The course was intensive and hard work for the students. They not only had to prepare before they came to do their contact hours in Spain, also they had a regular schedule of study and practice sessions during the course. As well, post­course contact hours, the students need to go away and complete a series of assignments including gaining more live teaching hours, in order to qualify as Bodhiyoga teachers. All in all, at the level of module one the student completes around 300hrs of study and training. Level two (500hrs) brings in more training around working with pain through awareness (Mindfulness based MBCT work) as well as teaching people how to teach the fundamentals of meditation.

The course is aimed at existing students from other schools of yoga as well as those of the initial 200hr training within the Bodhiyoga system. To do this course one must first attend one of the pre­courses either at Dhanakosa, or in Spain with Sudaka and Sadhita. In this way, the potential student is 'brought up to speed' by being introduced to Satipattana skills and meditation teaching, if not already grounded in either.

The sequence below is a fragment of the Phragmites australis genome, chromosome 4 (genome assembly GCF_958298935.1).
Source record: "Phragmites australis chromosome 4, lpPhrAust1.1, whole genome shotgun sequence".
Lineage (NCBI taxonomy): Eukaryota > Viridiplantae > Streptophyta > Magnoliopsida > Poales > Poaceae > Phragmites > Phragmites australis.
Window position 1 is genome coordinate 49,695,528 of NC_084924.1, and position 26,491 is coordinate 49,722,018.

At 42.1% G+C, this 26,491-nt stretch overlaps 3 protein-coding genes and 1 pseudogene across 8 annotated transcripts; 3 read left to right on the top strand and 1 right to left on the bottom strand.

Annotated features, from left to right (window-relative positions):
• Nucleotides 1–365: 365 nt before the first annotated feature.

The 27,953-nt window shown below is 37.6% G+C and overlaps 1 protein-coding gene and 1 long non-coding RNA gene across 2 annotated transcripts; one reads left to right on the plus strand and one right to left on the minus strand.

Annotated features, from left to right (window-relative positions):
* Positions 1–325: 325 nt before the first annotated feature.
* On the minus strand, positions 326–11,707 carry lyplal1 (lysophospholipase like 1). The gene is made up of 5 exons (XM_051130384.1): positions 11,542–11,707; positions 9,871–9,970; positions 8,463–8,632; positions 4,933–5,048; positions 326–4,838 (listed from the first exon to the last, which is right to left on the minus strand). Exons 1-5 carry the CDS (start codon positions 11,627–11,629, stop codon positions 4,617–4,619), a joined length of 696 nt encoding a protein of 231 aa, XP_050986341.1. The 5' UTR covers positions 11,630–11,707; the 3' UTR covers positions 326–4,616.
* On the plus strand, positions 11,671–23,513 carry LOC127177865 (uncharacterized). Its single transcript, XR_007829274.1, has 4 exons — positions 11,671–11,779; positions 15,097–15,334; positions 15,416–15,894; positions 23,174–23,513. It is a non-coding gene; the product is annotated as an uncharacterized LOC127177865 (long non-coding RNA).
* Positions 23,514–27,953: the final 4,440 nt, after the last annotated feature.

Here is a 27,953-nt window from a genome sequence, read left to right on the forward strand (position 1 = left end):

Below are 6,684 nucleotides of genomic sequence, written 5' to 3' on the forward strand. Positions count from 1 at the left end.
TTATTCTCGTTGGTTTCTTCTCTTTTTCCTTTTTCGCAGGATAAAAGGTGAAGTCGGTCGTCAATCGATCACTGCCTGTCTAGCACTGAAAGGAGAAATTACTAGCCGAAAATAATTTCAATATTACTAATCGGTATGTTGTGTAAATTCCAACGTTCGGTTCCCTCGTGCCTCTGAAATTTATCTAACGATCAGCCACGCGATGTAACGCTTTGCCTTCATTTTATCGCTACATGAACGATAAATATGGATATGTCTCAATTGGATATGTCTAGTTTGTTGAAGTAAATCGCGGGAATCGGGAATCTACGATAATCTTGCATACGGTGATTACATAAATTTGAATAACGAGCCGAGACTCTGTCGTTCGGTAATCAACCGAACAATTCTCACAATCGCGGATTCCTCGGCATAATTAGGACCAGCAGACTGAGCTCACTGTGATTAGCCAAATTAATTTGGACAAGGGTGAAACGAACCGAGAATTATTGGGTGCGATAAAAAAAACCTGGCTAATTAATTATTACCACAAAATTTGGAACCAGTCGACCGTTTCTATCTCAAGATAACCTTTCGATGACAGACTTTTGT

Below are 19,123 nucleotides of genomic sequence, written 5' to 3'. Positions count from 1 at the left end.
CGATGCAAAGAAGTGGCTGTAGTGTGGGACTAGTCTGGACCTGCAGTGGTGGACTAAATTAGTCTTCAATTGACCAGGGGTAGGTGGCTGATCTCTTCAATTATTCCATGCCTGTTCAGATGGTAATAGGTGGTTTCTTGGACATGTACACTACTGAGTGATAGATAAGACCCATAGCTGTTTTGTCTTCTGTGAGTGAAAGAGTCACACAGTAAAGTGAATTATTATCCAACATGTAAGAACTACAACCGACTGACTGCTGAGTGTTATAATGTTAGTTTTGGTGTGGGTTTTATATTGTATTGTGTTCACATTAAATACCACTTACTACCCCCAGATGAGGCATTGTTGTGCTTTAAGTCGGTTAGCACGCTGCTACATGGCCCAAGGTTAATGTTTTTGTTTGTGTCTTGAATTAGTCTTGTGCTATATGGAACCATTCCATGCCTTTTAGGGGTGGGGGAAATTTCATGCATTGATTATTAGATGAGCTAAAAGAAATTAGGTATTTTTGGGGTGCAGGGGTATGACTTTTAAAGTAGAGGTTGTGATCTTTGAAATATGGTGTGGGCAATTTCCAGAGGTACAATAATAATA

What we would like to see developing is more of a movement wide initiative to train would be yoga teachers around Triratna centers. Given that yoga is still a growing industry and that just about all Triratna centers rely to some extent on revenue from yoga, it would be good to start creating a more specifically Buddhist yoga oriented teaching. Therefore, we intend to contact all centers around the world to inform councils of what we are doing. We'd like explore the possibility of people being sponsored for their training by centers (or partially sponsored) in return for the teacher giving back to the centers through their income the costs of or partial cost of the training fees. We hope that this will become a new growth area within the Triratna. We'd be pleased to hear from anyone interested in the training, or yogis with experience that might want to discuss the area of work that we are developing.

Given that the course brought together people from outside geographically (as far as the USA and Turkey) as well as, people from the UK, we feel that the teaching program has potential for communicating a new approach to yoga practice and training good yoga teachers. Part of the study involves covering material from two texts: 'Living with awareness' and 'Living with Kindness'. Both of these books give insights into how one can live an aware and meaningful existence through yoga, meditation and regular practice.

As of next year Bodhin will join us on the 200hr and 500hr modules as a guest teacher presenting elements of Satipattana for pain and some MBTC work.

We hope that this is of interest to you and do pass on the article to anyone around your yoga or meditation centre that may be interested.

Many thanks, The Bodhiyoga team.